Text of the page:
Testing the connected car

October 15, 2015 //By Steve Barraclough, Anite
Testing the connected car
The connected car confronts OEMs and suppliers with an increased test complexity. However, there is no need to invent test strategies from scratch. A look over the fence could help – the mobile industry has already rich experience in testing complex wireless systems.

The next phase of the Connected Car evolution will incorporate a wide range of technologies for wireless connectivity services that relate to improved safety and traffic management, infotainment and vehicle relationship management. Some of these services are delivered by linking the car to the internet via cellular broadband (2G, 3G, 4G and/or Wi-Fi) and/or by using satellite communications.

In the face of rising wireless system complexity, automotive manufacturers will need to continue to invest in extensive testing to ensure performance and reliability over the lifecycle of the vehicle. Development time and cost will inevitably and substantially increase as a result of this surge in testing. Automotive manufacturers need to address several development challenges that arise from the implementation of complex vehicle wireless systems. The mobile industry typically conducts testing in the early stages of the development cycle when issues are less complicated, time-consuming and expensive to rectify. The automotive industry would benefit from adopting similar test methodologies in order to reduce development time and costs associated with delivering the Connected Car vision.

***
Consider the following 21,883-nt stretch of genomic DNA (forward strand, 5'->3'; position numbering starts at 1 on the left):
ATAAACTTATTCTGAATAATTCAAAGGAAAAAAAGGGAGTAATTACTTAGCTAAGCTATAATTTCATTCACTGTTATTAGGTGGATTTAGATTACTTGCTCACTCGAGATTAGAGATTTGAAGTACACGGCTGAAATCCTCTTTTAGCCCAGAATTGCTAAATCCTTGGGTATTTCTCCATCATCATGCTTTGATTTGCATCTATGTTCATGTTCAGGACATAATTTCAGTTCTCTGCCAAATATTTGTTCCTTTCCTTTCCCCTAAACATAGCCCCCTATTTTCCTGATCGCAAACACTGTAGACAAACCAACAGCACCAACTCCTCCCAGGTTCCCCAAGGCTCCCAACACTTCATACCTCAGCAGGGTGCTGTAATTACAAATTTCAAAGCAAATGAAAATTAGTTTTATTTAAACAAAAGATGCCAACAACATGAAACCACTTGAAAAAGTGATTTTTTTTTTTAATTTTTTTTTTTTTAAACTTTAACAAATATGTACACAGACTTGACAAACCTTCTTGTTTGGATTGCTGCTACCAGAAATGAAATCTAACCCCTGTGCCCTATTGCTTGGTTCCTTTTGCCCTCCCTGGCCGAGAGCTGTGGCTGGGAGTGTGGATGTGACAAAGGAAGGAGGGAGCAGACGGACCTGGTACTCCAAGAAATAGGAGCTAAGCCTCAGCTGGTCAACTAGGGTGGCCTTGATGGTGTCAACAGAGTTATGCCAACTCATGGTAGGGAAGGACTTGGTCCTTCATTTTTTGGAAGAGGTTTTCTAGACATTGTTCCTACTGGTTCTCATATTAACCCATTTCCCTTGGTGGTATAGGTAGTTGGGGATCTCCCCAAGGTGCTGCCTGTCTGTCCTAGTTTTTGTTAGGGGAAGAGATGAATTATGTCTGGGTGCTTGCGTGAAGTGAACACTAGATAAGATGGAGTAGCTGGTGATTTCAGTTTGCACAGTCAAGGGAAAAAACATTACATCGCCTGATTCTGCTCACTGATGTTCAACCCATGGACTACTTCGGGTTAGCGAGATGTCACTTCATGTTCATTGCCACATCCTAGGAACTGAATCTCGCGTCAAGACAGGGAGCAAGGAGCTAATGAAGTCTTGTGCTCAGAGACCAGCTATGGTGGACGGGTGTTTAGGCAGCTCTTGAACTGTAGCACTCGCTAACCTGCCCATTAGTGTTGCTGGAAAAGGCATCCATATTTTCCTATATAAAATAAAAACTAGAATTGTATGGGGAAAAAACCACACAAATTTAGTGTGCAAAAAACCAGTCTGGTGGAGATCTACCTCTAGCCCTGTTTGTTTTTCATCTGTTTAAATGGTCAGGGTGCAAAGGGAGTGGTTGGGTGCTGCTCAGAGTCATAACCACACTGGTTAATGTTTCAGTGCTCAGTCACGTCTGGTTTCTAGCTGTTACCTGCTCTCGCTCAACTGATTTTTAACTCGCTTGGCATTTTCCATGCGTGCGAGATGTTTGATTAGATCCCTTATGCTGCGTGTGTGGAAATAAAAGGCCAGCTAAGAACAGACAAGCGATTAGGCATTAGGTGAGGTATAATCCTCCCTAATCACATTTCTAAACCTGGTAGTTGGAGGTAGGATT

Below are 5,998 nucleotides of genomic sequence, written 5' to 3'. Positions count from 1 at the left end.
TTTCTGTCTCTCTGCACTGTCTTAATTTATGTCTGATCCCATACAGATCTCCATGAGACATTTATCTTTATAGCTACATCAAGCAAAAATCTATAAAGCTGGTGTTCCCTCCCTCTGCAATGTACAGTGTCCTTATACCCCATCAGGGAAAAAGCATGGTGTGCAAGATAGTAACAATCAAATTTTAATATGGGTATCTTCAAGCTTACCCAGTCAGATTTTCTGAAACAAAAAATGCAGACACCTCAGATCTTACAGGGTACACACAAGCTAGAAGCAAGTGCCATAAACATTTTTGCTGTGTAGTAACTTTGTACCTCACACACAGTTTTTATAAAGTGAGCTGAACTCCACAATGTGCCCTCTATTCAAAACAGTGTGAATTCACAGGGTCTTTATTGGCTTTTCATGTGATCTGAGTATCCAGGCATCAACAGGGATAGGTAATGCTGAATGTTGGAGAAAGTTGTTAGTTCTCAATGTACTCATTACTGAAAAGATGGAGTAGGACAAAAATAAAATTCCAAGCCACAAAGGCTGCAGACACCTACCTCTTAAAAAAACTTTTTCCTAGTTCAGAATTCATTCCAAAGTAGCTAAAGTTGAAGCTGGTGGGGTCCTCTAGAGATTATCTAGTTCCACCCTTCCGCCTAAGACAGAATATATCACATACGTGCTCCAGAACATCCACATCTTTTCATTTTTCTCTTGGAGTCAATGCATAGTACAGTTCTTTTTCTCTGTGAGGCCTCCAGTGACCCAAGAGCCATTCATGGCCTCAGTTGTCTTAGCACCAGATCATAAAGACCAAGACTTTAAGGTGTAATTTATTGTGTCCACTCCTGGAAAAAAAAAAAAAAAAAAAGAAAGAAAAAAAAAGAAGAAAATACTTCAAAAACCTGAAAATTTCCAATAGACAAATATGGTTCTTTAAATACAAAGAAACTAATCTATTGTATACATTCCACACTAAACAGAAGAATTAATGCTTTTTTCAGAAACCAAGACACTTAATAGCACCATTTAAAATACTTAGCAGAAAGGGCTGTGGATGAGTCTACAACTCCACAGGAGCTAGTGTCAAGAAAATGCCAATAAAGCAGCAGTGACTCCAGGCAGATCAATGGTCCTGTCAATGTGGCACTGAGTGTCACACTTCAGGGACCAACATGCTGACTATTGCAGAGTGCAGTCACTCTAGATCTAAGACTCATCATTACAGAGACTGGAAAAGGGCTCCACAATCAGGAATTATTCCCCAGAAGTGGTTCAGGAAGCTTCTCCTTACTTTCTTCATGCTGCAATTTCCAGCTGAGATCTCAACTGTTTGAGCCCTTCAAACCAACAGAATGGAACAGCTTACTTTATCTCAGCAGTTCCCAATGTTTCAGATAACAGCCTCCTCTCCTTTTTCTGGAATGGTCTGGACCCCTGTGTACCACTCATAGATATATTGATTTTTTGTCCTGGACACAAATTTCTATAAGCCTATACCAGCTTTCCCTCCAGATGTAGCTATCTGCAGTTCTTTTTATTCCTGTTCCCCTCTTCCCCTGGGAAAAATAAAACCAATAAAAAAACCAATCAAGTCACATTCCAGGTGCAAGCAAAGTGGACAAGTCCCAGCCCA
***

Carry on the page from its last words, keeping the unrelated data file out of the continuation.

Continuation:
Emergency call directives

Directives issued by government legislation and regulatory bodies will help to improve safety and traffic management as well as reduce carbon emissions, accident levels and related costs. Several governments are now mandating that an emergency call capability (e.g. eCall in Europe) must be integrated into every new car manufactured as early as 2017. The aim is to reduce the response time to an accident to half the current average.

To achieve this target, mandate dictates that in the event that an accident is detected (e.g. triggered by the release of an airbag or by the driver), cellular connectivity (using 2G, 3G or LTE) must be immediately established with the emergency services and maintained long enough to report the location and scale of the incident.

Connecting the vehicle to the internet

Future applications such as enhanced traffic information services, multimedia services, vehicle relationship management (VRM) services

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